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What is JSP?

JSP is also referred as Java server pages. It is a language used for web development and is similar to PHP or ASP. It is used extensively for dynamic web page generation. JSP was first released in 1999 by Sun Microsystems.

It is developed alongside HTML and other XML document types. While HTML is suitable to generate static web pages, JSP, on the other hand, is suitable to create dynamic web pages. The JSP files have an extension .jsp. It controls the content of web pages using servlets.

With JSP you can easily add Java code within your HTML based script. It is a server-side technology. JSP is interlinked with Java APIs and can access all the APIs available in java development.

Basic prerequisites for JSP development:

Since JSP is used for web development, any prior knowledge about web development is beneficial. This includes understanding concepts such as HTTP, Web server and application server. To get started with JSP you would require java installation. This could be any latest JDK version such as JDK 8.0.

Additionally, since this requires a web server, you would also need a compatible web server which supports servlet container. Few of the commonly used servers are Apache Tomcat, Jetty or GlassFish.

JSP is closely associated with servlets and hence a basic understanding of servlets would be required. In most cases, the first step is to learn servlets and then start with JSP. Another important aspect is the knowledge of java coding. Since JSP uses Java extensively, you would require to know basic java programming constructs.

Background of JSP?

Post basic HTML, CGI also known as Common Gateway Interface was the only tool available for dynamic web content. CGI had its own downsides which eventually led to a more sophisticated specification such as Java servlets. While Java servlets are scalable and provide good performance, it has few downsides.

One of the main issues with java servlets is its complexity in coding. It embeds HTML directly into the java code. This makes coding difficult and is tightly coupled with the business logic. As an enhancement to servlets, JSP was introduced.

JSP allows developers to add java code embedded within HTML constructs. It supports scripting as well as an element based dynamic content generation. A developer can create custom tag libraries based on their requirement. On compilation, internally a JSP page is converted to a servlet.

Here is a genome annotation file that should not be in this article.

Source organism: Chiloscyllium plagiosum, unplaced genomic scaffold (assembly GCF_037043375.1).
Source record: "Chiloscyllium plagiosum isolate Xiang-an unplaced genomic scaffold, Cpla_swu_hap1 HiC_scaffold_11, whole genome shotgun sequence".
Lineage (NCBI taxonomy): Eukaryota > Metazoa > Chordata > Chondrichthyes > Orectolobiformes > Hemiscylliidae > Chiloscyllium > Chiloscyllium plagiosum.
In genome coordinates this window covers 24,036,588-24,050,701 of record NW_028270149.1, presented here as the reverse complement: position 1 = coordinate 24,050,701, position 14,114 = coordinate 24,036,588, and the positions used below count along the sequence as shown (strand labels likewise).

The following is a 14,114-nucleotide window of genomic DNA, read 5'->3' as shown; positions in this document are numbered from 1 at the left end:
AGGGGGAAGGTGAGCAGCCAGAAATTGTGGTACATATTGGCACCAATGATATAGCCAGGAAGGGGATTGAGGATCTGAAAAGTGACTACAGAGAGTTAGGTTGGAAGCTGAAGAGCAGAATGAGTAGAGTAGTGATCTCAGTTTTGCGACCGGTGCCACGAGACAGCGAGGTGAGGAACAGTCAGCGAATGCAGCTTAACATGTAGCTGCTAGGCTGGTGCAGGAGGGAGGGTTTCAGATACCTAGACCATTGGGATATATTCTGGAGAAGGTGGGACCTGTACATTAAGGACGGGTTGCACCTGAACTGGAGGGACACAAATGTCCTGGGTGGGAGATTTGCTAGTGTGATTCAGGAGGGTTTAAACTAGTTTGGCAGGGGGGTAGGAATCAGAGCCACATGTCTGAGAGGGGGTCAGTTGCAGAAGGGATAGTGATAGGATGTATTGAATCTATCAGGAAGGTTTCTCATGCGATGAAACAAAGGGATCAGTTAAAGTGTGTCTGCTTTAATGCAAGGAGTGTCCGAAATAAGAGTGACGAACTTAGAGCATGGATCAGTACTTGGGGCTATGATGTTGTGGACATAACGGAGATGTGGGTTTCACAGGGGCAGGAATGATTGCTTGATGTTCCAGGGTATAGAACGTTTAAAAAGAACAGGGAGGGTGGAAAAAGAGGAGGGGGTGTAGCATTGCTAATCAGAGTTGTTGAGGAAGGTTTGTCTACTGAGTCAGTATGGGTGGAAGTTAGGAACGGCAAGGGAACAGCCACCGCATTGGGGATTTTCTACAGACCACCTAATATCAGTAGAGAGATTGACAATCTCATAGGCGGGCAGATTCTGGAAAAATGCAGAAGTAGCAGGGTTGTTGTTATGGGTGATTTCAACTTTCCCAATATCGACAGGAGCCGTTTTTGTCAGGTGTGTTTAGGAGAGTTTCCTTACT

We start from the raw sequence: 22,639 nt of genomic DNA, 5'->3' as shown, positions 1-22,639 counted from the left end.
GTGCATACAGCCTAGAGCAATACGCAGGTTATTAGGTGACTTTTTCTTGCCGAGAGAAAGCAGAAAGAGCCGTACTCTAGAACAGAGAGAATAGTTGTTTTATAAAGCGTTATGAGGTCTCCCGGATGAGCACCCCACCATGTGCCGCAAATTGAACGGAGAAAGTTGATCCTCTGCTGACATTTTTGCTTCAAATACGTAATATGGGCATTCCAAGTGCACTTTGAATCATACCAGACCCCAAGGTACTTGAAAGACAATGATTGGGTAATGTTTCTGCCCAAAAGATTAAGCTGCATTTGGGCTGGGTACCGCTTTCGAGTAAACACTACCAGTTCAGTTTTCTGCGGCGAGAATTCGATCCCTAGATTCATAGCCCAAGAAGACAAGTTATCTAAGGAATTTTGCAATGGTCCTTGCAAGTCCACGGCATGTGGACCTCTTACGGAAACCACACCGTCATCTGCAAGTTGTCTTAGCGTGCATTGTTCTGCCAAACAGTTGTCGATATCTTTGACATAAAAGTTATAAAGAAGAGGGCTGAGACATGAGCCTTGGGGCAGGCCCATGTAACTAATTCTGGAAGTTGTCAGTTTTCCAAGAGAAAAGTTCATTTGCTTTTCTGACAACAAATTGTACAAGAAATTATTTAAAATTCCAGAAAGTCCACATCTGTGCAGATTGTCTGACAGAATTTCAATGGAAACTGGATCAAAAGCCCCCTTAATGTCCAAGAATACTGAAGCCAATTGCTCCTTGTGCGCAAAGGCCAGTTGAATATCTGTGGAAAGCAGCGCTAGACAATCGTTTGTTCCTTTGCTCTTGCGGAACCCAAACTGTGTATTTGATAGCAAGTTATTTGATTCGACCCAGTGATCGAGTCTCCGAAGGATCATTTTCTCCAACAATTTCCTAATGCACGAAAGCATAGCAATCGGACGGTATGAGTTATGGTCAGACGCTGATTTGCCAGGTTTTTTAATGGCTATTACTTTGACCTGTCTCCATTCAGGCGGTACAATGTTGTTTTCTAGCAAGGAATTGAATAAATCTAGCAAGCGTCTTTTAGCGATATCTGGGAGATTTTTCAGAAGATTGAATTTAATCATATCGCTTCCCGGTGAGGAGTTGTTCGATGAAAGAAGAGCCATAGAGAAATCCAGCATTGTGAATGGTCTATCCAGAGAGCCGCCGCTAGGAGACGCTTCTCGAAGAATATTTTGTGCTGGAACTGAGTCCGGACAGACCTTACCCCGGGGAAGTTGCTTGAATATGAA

In most implementations, JSP is used in combination with servlets where the servlets are responsible for the business logic. JSP forms an integral part of J2EE, enterprise-class applications.

While there have been more advanced frameworks such as Struts, Spring in the market, still JSP remains an integral part of Java web development. As a thumb rule, choose JSP when you are more familiar with Java as a programming language and have worked with servlets.

JSP Versions:

JSP has been around since December 1999 (JSP v1.1), and the JSP v2.0 is released in November 2003.

One can easily check the JSP version and other details by embedding the below-mentioned code.

  • Server Information: <%= application.getServerInfo() %>

  • Servlet Specification: <%= application.getMajorVersion() %>.<%= application.getMinorVersion() %>

  • JSP version: <%= JspFactory.getDefaultFactory().getEngineInfo().get SpecificationVersion() %>

General Syntax:

JSP contains scriptlet which can contain a number of Java code. The syntax for scriptlet is <% code fragment %>.

In JSP you can also add declarations. The syntax for declaration is <%! Declaration fragment %>. One such example is - <%! int count = 0; %>

JSP expression can be provided using syntax - <%= expression %>. An example for JSP expression is - <%= (new java.util.Date()).toLocaleString()%>

A JSP comment is given as <%-- JSP comment --%>. This will be ignored by the JSP compiler. In the same page you can also have HTML comments given by syntax . This will be ignored by the browser.

JSP directives impact the structure of the servlet class. This can be defined using syntax <%@ directive attribute=value%>. There are 3 directives- Page, Include and Taglib. One such example is - <%@ page language="java"%>

While these are basic constructs, JSP is more flexible and has several other advance constructs which also includes Expression Language commonly referred as EL.

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